Kirrie’s town crier still missed

Kirrie’s town crier, George (Dod) Barnett was born in 1716 and died in 1795 (aged 79).

His son Tam Barnett took over on his death and what a character he was.

Tam’s uniform was fantastic - a broad blue bonnet, a coarse blue cloth jacket and vest, a “harn” apron, and velveteen breeks reaching a little below the knee. He wore neither shoes nor stockings, and summer and winter he “skelped barefooted through mud and sna” in the discharge of his public duties with the jail key dangling in his hand.

That “Kirrie” was a well behaved and law-abiding community was abundantly evident from the fact a single policeman was capable of protecting life and property, and keeping rogues in order in a town containing a population of 4,000 inhabitants. Would it were thus today.

In the days when it was only a burgh of barony before the Police Act came into force, the majesty of the law was upheld by a solitary official dubbed a town’s officer. In the beginning of the 19th century that office was held by the worthy named Tam Barnett.

He contributed to their amusement for nearly 40 years, and as one who knew him well said, “take him all in all, we shall not look upon his like again.”

Tam was nearly as broad as he was long, and the leer in his eye being irresistibly comic, he only had to cock his blue bonnet with its red tuft, with his hands and drumsticks behind his back, he would begin his oration, to set the crowd which collected around him in a roar of laughter. However, he never laughed himself. Tam knew that no orator ever retained the respect of his listeners who laughs at his own jokes.

The frailty of Tam when he began to drink drams was observed that he was to be seen more frequently in a state of intoxication when a Justice Court met, the very times when he ought to have been most on his guard, but these were the days when he had the greatest command of cash. At last, after every gentle method had been tried and had failed, he was deprived of his office and obliged to submit to the humiliating arrangement of getting together another to do the town duties.

Among his multifarious offices, Tam was custodian of the Town House. It has been said he was married and had a family. It has even been stated that his wife “took a hurried death.” Be that as it may, Tam and his drum were inseparable. The drum was his friend and breadwinner.

His success as a detective was sometimes very cleverly attained, although he required to be detected himself in many cases, as being the culprit.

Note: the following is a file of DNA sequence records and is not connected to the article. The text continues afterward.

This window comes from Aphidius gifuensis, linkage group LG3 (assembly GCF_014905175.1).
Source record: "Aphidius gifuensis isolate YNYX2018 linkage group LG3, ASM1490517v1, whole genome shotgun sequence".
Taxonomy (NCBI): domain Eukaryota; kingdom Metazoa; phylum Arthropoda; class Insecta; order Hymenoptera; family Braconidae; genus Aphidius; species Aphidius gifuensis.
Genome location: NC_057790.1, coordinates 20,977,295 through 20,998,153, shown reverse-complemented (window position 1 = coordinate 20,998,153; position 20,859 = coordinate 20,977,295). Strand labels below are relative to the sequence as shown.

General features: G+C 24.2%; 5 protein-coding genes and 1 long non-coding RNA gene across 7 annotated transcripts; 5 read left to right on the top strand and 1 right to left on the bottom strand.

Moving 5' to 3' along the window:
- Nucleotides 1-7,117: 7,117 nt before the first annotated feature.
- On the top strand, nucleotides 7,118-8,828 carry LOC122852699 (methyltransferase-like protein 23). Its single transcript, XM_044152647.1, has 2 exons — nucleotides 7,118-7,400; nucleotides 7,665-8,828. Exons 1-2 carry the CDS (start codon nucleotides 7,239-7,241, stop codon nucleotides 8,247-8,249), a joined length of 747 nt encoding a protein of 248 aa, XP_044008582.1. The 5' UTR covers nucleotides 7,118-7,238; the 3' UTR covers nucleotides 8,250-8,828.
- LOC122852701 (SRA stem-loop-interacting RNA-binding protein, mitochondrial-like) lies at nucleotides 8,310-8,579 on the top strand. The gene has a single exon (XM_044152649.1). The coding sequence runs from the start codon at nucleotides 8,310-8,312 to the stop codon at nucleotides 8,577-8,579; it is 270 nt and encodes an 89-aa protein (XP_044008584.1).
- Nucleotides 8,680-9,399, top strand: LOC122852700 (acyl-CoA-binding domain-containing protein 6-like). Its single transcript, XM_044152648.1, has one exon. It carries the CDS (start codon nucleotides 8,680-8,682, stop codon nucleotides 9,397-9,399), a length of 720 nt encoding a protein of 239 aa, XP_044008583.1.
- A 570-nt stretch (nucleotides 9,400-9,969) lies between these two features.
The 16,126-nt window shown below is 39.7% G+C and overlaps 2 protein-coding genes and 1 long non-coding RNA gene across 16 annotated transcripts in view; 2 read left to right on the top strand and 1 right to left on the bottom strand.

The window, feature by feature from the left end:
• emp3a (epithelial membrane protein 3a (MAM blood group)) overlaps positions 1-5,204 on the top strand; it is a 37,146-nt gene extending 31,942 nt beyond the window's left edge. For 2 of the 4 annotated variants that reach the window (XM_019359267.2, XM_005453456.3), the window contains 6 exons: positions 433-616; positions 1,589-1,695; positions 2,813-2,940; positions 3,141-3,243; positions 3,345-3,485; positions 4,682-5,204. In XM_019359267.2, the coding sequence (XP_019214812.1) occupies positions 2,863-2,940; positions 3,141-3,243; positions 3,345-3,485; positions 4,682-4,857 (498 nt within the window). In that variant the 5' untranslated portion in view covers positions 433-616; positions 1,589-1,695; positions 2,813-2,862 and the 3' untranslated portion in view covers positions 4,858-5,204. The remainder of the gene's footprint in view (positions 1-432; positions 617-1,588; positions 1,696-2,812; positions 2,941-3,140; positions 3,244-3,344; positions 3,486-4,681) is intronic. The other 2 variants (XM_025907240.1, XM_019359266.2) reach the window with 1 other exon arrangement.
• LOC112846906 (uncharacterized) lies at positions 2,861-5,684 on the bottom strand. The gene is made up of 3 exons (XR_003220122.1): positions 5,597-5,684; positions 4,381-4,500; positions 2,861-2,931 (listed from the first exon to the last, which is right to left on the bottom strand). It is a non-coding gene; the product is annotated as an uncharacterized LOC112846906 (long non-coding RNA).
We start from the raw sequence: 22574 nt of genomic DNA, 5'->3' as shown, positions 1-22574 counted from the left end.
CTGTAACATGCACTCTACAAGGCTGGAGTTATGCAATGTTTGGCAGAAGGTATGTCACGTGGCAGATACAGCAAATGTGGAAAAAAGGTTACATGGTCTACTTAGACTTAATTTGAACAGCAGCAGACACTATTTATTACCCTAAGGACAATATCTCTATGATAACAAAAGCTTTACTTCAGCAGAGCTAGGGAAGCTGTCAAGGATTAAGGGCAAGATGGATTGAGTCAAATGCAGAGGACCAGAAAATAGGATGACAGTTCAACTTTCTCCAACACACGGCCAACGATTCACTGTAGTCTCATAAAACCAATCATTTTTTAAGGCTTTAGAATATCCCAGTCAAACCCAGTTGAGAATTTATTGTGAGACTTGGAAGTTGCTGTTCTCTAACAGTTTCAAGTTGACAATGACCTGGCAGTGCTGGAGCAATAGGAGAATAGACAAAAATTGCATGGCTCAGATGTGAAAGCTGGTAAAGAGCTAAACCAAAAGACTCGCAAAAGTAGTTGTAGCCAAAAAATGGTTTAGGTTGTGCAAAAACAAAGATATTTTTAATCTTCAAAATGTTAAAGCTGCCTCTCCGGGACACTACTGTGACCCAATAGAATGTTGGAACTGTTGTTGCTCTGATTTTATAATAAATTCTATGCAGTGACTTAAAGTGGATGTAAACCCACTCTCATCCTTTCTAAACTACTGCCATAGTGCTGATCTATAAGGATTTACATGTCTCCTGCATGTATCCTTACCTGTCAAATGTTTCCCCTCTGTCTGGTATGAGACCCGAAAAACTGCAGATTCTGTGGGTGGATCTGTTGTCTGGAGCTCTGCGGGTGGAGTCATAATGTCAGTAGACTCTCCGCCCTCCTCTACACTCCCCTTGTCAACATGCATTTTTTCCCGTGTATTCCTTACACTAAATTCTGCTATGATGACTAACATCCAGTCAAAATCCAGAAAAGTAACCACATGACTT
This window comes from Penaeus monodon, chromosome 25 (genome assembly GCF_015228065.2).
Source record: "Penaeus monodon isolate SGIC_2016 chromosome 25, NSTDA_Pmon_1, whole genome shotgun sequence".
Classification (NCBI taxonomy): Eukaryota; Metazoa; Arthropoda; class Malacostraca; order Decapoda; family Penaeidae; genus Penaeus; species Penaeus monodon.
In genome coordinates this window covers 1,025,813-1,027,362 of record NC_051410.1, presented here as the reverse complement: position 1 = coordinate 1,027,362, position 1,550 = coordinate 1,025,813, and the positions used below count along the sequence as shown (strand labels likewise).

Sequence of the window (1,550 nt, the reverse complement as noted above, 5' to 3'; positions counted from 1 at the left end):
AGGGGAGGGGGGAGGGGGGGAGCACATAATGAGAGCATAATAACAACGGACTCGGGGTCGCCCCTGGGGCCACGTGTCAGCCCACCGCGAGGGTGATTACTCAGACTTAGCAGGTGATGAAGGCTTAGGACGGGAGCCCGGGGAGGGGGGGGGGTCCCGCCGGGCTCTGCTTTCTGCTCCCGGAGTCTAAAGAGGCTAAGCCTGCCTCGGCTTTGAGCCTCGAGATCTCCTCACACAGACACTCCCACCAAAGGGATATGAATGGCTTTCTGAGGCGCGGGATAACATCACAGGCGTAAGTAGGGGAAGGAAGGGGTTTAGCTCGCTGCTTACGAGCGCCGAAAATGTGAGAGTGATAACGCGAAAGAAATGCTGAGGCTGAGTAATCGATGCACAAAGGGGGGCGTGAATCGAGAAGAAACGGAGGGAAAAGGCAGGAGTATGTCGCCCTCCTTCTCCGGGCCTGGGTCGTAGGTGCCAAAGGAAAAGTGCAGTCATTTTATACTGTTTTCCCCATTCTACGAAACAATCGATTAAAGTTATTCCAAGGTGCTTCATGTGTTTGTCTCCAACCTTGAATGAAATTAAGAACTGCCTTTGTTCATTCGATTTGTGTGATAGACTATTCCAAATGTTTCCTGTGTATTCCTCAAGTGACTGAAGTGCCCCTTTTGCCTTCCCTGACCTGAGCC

Latterly Tam Barnett became the only individual ever known to have been addicted to habits of inebriety who ever received assistance at the hands of the Kirk Session, and he was limited to the payment of his ‘house rent’ amounting to 20 shillings per annum.

But Tam’s memory was not always in proper tune. When he chanced to have “a drappie in his e’e,” or was tormented by the young laddies, he sometimes lost the thread of his discourse. On one occasion he was perambulating the town crying a roup of household furniture, but it soon became evident from his unsteady gait and guttural speech that Tam was far gone. He had a long list of articles to enumerate, but as he proceeded on his rounds item after item dropped from his memory till his bill of fare was abridged to the following concise terms:- “Notice - A roup of household furniture, consisting of table, chain, poker, and a lot o’ ither things – hic - I dinna mind the name o’ – hic - but you’ll see them whan you come!.”

In those days, the country was infested with bands of cairds, tinkers, and showmen, who were a great annoyance to the peaceful inhabitants. When a gang of these nomads visited the town,they generally got on the spree, and finished up their debauch with a fight amongst themselves. Tam was a brave, fearless, little man. Single-handed he would boldly attack these bands of lawless gangrels, and if he failed to drive them out of the town, he would fight the biggest man they had, beat him soundly, and then make him prisoner, and shut him up in the jail. ‘Tam’s black hole’ generally cooled their courage, and made them only too glad to decamp quietly after a night’s confinement.

We miss ye yet Tam.

Yours aye,